DenyHost/Fail2Ban Utility

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DenyHost/Fail2Ban Utility

Postby joelee on Wed Jul 18, 2007 1:58 pm

Hi, I have come to read about the following tools like DenyHost, ssdFilter, Fail2Ban, that automatically blocks IP address based on failed attempts to login. I was wondering if Engarde Linux have implemented those features. If not, would be a nice add-on to implement and hopefully can be managed by webtool.

On the above mentioned tools, I understand fail2ban also supports other services like FTP...

Joe
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RE: DenyHost/Fail2Ban Utility

Postby wkeys on Wed Jul 18, 2007 2:58 pm

hi
EnGarde currently does not have any of those software packaged into it. However it sounds like a good idea to have one included. Do you have a favorite one? Please create a bug report at bugs.engardelinux.org so we can see if we can get this into EnGarde.

~bill
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RE: DenyHost/Fail2Ban Utility

Postby joelee on Wed Jul 18, 2007 6:36 pm

Yeah, based on what I've read I think fail2ban would be my best choice as it's more flexible and supports other services (FTP, HTTP, etc) and not just SSH. And, one can configure it to use IPtables or hosts.deny (TCPwrapper).

As you suggested, I will submit a bug report to request this feature in future release of Engarde.

Joe
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RE: DenyHost/Fail2Ban Utility

Postby wkeys on Thu Jul 19, 2007 12:10 pm

hi
fail2ban sounds like a interesting one. So I am going to test it out :-).

~bill
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RE: DenyHost/Fail2Ban Utility

Postby joelee on Thu Jul 19, 2007 2:21 pm

Cool - Let us know how it works out!
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RE: DenyHost/Fail2Ban Utility

Postby wkeys on Fri Jul 27, 2007 11:41 am

hi
I was able to install fail2ban on EnGarde. The install went easy. I just starting
testing it out it. Also it has some nice features.

~bk
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RE: DenyHost/Fail2Ban Utility

Postby joelee on Fri Jul 27, 2007 12:22 pm

wkey, glad to hear the install went well... Do you mind posting the steps you took to install?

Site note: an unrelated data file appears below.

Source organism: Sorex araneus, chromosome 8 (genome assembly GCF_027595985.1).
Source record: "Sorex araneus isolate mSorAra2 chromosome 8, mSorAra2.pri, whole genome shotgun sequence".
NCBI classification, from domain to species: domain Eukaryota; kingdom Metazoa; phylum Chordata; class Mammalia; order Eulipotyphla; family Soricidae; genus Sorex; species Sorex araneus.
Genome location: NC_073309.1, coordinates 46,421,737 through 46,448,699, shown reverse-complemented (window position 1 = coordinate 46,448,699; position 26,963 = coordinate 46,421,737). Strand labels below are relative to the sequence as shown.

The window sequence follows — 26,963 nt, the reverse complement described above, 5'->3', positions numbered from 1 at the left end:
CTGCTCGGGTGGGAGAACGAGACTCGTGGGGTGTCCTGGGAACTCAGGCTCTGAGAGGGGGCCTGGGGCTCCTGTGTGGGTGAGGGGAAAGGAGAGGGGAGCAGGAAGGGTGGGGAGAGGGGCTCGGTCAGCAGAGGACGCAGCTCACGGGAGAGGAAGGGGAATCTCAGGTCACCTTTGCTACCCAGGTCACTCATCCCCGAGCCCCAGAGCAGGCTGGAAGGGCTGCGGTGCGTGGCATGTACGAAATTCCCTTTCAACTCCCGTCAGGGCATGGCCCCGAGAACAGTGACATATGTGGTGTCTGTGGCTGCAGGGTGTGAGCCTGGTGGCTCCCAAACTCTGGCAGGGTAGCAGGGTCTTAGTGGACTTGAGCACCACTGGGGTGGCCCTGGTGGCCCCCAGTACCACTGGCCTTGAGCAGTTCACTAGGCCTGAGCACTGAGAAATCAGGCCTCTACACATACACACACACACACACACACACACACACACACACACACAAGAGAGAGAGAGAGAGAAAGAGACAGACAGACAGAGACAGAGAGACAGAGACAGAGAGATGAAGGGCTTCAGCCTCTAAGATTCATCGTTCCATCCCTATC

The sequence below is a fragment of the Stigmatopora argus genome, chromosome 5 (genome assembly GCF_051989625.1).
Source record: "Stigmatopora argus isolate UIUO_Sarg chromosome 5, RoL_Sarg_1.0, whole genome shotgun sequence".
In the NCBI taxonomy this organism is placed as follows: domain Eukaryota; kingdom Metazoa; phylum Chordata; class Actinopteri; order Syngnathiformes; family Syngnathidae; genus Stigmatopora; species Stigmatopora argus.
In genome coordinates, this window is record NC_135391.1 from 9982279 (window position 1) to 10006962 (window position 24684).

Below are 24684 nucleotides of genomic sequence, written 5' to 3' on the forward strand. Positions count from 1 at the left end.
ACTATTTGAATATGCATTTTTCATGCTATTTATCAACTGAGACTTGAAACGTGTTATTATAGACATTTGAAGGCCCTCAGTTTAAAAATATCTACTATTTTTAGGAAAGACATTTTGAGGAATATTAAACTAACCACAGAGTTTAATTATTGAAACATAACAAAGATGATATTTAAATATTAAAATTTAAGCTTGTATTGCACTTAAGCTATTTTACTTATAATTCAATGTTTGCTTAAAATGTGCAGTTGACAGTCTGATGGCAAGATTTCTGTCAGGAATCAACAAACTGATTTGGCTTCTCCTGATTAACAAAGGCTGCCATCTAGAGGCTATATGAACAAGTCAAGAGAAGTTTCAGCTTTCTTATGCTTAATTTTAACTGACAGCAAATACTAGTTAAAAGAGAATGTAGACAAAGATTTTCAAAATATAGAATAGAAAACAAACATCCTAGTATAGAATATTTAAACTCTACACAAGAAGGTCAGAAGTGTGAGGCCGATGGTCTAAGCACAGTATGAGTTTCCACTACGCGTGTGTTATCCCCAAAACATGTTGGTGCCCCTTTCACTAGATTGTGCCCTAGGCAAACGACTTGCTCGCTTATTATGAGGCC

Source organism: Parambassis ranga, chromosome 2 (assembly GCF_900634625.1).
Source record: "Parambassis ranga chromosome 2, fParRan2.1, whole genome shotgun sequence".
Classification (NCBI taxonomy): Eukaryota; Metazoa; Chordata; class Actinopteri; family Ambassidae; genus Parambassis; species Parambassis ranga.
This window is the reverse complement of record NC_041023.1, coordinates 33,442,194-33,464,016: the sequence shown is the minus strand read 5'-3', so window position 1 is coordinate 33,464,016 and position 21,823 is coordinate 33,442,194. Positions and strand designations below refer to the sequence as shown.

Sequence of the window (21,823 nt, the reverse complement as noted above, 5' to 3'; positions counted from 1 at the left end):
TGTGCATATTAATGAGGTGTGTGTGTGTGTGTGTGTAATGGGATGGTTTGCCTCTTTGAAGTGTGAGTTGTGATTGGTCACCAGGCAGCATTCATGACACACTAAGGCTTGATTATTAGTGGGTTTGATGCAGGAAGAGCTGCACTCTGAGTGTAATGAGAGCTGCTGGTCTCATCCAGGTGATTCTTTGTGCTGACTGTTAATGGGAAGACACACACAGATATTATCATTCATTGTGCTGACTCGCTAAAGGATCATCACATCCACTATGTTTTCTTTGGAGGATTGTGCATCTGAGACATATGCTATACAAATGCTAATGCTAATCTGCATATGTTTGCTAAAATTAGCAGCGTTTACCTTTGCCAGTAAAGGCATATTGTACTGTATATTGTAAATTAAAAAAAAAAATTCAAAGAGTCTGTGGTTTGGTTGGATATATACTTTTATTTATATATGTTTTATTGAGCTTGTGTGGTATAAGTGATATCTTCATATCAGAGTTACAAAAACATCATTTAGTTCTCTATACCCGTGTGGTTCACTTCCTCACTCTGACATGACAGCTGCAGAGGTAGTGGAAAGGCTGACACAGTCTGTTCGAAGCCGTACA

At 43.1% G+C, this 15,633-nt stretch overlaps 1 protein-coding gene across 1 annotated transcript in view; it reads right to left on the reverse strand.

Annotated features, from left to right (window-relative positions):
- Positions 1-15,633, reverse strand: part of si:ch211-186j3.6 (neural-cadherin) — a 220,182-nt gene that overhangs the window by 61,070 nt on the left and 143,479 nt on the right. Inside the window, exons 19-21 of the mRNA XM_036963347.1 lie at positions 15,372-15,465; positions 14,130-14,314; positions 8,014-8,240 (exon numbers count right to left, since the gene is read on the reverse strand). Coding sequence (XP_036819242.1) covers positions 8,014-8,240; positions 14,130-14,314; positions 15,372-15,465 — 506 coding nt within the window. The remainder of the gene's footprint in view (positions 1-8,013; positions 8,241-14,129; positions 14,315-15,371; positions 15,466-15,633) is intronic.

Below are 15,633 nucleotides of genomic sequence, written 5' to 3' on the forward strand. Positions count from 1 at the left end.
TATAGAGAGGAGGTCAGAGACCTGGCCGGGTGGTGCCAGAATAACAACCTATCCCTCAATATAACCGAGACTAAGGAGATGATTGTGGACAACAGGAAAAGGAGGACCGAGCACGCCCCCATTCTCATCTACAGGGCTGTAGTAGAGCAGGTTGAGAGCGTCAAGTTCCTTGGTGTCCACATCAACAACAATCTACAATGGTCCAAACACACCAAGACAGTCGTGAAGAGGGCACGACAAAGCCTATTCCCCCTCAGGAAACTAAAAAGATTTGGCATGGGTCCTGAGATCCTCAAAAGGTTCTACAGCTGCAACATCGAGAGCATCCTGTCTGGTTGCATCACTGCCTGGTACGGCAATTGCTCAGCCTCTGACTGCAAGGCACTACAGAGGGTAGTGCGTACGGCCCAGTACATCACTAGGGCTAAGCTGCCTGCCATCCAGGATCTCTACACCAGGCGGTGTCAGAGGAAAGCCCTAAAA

Joe
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RE: DenyHost/Fail2Ban Utility

Postby wkeys on Tue Jul 31, 2007 1:32 pm

hi

Once you have downloaded the source code for fail2Ban then set SELinux to permissive mode. Fail2Ban will not work with the current SELinux policy so SELinux will need to stay in permissive mode.

# newrole -r sysadm_r
# setenforce 0

Then please follow the below README file to finish up the install.
http://www.fail2ban.org/wiki/index.php/README

Once you have it installed you will need to change some fail2Ban conf files so the program will know where to look for your log files.

There is a section in the below link that talks about changing the fail2ban log files.

http://www.fail2ban.org/wiki/index.php/MANUAL_0_8

One config file that I changed was /etc/fail2ban/jail.conf . I needed to change where the program looks for ssh log files to /var/log/messages.

The only feature I tested was blocking IP address if the user fails to log in a certain number of times and it work well. After I made the change to jail.conf.

note:
That fail2ban adds rules to IP tables so if you get blocked out remember to clear your IPtables rules. I would run this on a test machine just in case :-)

~bill
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Re: DenyHost/Fail2Ban Utility

Postby taylorbanks on Tue Nov 24, 2009 10:56 am

Was there every any follow-up with Guardian Digital about including either Fail2Ban or DenyHosts in the official EnGarde repository? To me, having to run in permissive mode defeats much of the point of using a secure distribution. Indiscriminately disabling SElinux policies purely to prevent SSH bruteforce attacks may have severe consequences for those providing public DNS or hosting complex web applications that may make remote exploitation more probable. Without SElinux policies in place, such exploitation would almost invariably lead to full system compromise.

Theoretically, so long as you deny password authentication to SSH, the attack surface of EnGarde can be significantly reduced, however, if nothing else, DenyHosts or Fail2Ban would certainly further reduce wasted bandwidth and eliminate cruft from auth logs, and would also significantly reduce the time required for investigation of security events at SIMs, SEMs, or other monitoring tools.

As such, I'd like to again suggest that Guardian Digital put serious consideration into the inclusion of one of the tools mentioned in the title of this thread, as I think they both further support the end-goal that EnGarde so faithfully aims to achieve. Personally, I'm an old fan of DenyHosts, as it's lightweight and also supports a "social" submission process that can prevent most brute force attacks before they ever begin.

Cheers,
-Taylor
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